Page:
Just in case you didn’t get the memo, and following yesterday’s post about the new business realities for industry analysts, I thought it was worth talking to a convergence RedMonk has long championed, and how it affects my sector.
For many years things were simple. JavaOne was the most important conference of the year. Sun paid our travel and expenses. We got free passes. We could hang out with the smartest developers on the planet, all brought together around a (somewhat) common set of platforms. Google folks came along, as did the entreprisey world. Deals were done over beer at the Thirsty Bear. If not deals then Big Ideas.
With the acquisition of Sun by Oracle it feels like the baton has been passed on, as dynamic languages become production environments- often hosted by Google. Who owns Java? To me now it looks like Oracle, Google and VMware can all stake a claim for leadership. IBM decided to sit out the game.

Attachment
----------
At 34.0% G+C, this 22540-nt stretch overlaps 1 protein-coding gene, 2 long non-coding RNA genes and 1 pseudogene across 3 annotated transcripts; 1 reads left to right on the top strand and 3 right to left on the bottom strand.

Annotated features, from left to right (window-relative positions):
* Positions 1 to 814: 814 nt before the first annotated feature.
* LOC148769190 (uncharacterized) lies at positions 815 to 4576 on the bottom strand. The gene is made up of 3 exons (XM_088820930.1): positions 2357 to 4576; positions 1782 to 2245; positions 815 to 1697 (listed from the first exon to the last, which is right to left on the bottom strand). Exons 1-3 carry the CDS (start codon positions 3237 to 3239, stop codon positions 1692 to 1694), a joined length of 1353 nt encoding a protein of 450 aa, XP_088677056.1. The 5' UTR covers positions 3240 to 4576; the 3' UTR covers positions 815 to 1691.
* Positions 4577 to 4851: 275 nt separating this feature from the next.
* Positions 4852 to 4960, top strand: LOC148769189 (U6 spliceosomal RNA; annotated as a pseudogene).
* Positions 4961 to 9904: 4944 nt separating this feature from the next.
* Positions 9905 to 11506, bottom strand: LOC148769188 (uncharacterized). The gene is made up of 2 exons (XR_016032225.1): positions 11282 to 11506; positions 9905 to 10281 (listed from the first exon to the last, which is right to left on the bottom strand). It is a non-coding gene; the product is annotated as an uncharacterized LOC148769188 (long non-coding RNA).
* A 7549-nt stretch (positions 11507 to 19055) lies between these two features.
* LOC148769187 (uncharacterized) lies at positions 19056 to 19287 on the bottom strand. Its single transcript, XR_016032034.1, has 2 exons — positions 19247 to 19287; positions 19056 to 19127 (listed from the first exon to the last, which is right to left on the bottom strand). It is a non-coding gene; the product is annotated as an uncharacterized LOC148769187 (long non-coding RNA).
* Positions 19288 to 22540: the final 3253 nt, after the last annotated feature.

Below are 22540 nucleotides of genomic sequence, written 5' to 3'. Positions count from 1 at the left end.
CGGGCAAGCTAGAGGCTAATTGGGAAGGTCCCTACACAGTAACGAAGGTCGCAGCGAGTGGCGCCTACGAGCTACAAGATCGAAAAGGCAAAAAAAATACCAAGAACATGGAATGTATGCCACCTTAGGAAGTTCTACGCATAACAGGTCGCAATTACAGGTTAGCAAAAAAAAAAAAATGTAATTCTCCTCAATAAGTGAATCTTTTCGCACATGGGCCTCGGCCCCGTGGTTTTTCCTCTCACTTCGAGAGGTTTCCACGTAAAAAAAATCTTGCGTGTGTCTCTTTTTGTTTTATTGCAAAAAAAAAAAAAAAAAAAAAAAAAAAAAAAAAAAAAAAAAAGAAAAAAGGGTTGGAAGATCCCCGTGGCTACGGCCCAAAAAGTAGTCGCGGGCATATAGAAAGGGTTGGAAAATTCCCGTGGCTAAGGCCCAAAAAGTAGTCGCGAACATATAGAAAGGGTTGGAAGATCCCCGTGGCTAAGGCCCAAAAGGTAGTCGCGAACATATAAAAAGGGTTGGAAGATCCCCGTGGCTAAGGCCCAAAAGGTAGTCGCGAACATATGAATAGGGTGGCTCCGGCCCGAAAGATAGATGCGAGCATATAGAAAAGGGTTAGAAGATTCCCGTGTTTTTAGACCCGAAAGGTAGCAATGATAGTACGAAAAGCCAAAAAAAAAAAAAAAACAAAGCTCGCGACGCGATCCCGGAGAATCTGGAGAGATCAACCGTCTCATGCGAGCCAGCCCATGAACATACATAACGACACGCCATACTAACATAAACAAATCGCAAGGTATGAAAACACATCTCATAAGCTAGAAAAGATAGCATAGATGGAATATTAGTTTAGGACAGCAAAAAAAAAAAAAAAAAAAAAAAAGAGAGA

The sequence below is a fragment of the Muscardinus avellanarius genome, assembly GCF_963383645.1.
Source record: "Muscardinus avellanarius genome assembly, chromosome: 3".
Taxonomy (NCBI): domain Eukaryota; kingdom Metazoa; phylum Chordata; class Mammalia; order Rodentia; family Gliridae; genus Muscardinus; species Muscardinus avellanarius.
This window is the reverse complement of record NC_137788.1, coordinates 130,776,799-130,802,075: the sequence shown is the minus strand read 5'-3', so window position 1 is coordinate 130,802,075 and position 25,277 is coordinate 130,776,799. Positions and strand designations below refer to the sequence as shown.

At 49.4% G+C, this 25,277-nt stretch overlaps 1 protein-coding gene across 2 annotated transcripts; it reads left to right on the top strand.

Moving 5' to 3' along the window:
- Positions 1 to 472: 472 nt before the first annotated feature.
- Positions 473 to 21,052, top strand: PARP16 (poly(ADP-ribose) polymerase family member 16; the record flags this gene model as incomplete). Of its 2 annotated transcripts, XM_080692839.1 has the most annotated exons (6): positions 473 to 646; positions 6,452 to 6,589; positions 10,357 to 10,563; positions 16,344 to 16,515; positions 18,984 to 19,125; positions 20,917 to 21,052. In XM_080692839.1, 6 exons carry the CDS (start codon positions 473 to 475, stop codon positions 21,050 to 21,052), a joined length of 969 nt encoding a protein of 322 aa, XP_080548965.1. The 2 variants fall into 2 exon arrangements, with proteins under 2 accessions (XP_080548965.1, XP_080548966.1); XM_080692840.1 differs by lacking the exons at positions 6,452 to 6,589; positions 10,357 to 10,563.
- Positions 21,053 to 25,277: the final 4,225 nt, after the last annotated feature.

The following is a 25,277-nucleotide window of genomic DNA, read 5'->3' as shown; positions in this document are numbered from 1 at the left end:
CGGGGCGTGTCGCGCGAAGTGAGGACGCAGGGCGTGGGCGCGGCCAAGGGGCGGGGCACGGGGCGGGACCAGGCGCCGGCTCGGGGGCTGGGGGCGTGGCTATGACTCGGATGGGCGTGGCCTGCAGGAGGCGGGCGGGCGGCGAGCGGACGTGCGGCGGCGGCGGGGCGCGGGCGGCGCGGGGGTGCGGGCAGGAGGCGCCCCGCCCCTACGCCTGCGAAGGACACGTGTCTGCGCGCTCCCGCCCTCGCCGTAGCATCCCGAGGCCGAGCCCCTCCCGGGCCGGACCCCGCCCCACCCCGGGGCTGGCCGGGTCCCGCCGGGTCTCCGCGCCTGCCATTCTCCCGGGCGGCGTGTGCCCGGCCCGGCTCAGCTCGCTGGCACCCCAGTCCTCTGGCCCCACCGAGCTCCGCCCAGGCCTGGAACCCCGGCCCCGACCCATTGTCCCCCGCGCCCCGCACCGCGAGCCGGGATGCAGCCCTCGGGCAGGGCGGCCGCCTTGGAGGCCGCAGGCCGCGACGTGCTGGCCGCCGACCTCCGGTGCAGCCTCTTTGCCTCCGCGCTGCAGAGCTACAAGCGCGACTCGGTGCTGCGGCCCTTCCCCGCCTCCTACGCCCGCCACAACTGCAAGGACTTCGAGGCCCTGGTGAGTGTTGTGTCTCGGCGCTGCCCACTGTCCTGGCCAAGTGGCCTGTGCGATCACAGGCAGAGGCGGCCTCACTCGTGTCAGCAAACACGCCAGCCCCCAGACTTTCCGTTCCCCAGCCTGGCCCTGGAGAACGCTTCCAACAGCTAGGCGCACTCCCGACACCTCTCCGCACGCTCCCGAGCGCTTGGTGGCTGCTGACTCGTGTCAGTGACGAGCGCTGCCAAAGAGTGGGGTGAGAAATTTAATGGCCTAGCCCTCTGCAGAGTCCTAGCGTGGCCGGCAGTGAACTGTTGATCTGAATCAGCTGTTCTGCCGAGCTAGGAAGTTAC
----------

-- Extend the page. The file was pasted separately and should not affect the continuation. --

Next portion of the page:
So next week is Google I/O. I can’t make it but Stephen will be there. There is no way Google would pay us, or any other industry analyst, to come to the event, or even, I suspect, comp us a ticket. This is very very different for the hitherto privileged industry analyst community. We’re just another influencer as far as Google is concerned. Same for Twitter’s Chirp conference, or Facebook’s F8.
At first glance you might ask why industry analysts interested in enterprise technology should want to go the Web 2.0 developer conference. But enterprise Web convergence is real and its now…